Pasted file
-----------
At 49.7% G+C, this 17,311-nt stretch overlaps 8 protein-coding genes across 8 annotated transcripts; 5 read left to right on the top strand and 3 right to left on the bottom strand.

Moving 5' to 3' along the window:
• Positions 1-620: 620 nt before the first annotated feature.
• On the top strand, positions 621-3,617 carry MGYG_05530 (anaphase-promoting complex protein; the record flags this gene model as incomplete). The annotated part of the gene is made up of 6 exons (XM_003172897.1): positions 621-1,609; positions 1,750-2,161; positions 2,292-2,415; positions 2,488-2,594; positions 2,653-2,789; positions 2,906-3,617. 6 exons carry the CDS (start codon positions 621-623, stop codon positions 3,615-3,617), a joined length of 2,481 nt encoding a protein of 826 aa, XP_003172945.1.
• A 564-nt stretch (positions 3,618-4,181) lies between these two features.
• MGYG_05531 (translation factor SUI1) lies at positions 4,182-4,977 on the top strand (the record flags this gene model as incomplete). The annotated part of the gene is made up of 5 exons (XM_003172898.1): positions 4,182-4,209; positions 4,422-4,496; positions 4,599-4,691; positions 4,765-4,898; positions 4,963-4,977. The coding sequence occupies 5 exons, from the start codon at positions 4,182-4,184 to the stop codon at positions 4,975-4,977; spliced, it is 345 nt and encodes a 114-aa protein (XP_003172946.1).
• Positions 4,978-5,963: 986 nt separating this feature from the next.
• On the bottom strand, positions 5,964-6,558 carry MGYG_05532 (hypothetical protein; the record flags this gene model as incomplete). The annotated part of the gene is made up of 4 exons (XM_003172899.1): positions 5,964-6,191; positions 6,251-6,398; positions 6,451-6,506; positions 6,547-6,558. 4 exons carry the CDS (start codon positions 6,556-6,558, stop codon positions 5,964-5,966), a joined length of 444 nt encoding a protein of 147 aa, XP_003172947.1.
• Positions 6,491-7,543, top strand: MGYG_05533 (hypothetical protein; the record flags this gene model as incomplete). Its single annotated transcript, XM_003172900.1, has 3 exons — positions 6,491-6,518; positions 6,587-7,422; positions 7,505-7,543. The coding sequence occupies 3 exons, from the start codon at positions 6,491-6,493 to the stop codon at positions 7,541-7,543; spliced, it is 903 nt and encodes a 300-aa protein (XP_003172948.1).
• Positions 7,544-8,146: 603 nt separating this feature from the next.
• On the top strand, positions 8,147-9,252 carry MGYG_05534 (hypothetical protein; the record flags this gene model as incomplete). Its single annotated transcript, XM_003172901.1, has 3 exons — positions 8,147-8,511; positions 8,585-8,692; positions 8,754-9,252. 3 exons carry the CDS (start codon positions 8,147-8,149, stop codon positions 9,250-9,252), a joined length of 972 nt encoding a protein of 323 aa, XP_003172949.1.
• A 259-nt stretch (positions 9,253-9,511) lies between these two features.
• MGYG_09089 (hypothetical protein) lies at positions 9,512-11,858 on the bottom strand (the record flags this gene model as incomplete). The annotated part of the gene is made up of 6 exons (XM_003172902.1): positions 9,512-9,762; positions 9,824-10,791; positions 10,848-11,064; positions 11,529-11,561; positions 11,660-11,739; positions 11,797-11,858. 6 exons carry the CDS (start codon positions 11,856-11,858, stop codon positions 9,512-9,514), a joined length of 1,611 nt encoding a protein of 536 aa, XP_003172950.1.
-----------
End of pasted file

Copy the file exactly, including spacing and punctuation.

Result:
At 49.7% G+C, this 17,311-nt stretch overlaps 8 protein-coding genes across 8 annotated transcripts; 5 read left to right on the top strand and 3 right to left on the bottom strand.

Moving 5' to 3' along the window:
• Positions 1-620: 620 nt before the first annotated feature.
• On the top strand, positions 621-3,617 carry MGYG_05530 (anaphase-promoting complex protein; the record flags this gene model as incomplete). The annotated part of the gene is made up of 6 exons (XM_003172897.1): positions 621-1,609; positions 1,750-2,161; positions 2,292-2,415; positions 2,488-2,594; positions 2,653-2,789; positions 2,906-3,617. 6 exons carry the CDS (start codon positions 621-623, stop codon positions 3,615-3,617), a joined length of 2,481 nt encoding a protein of 826 aa, XP_003172945.1.
• A 564-nt stretch (positions 3,618-4,181) lies between these two features.
• MGYG_05531 (translation factor SUI1) lies at positions 4,182-4,977 on the top strand (the record flags this gene model as incomplete). The annotated part of the gene is made up of 5 exons (XM_003172898.1): positions 4,182-4,209; positions 4,422-4,496; positions 4,599-4,691; positions 4,765-4,898; positions 4,963-4,977. The coding sequence occupies 5 exons, from the start codon at positions 4,182-4,184 to the stop codon at positions 4,975-4,977; spliced, it is 345 nt and encodes a 114-aa protein (XP_003172946.1).
• Positions 4,978-5,963: 986 nt separating this feature from the next.
• On the bottom strand, positions 5,964-6,558 carry MGYG_05532 (hypothetical protein; the record flags this gene model as incomplete). The annotated part of the gene is made up of 4 exons (XM_003172899.1): positions 5,964-6,191; positions 6,251-6,398; positions 6,451-6,506; positions 6,547-6,558. 4 exons carry the CDS (start codon positions 6,556-6,558, stop codon positions 5,964-5,966), a joined length of 444 nt encoding a protein of 147 aa, XP_003172947.1.
• Positions 6,491-7,543, top strand: MGYG_05533 (hypothetical protein; the record flags this gene model as incomplete). Its single annotated transcript, XM_003172900.1, has 3 exons — positions 6,491-6,518; positions 6,587-7,422; positions 7,505-7,543. The coding sequence occupies 3 exons, from the start codon at positions 6,491-6,493 to the stop codon at positions 7,541-7,543; spliced, it is 903 nt and encodes a 300-aa protein (XP_003172948.1).
• Positions 7,544-8,146: 603 nt separating this feature from the next.
• On the top strand, positions 8,147-9,252 carry MGYG_05534 (hypothetical protein; the record flags this gene model as incomplete). Its single annotated transcript, XM_003172901.1, has 3 exons — positions 8,147-8,511; positions 8,585-8,692; positions 8,754-9,252. 3 exons carry the CDS (start codon positions 8,147-8,149, stop codon positions 9,250-9,252), a joined length of 972 nt encoding a protein of 323 aa, XP_003172949.1.
• A 259-nt stretch (positions 9,253-9,511) lies between these two features.
• MGYG_09089 (hypothetical protein) lies at positions 9,512-11,858 on the bottom strand (the record flags this gene model as incomplete). The annotated part of the gene is made up of 6 exons (XM_003172902.1): positions 9,512-9,762; positions 9,824-10,791; positions 10,848-11,064; positions 11,529-11,561; positions 11,660-11,739; positions 11,797-11,858. 6 exons carry the CDS (start codon positions 11,856-11,858, stop codon positions 9,512-9,514), a joined length of 1,611 nt encoding a protein of 536 aa, XP_003172950.1.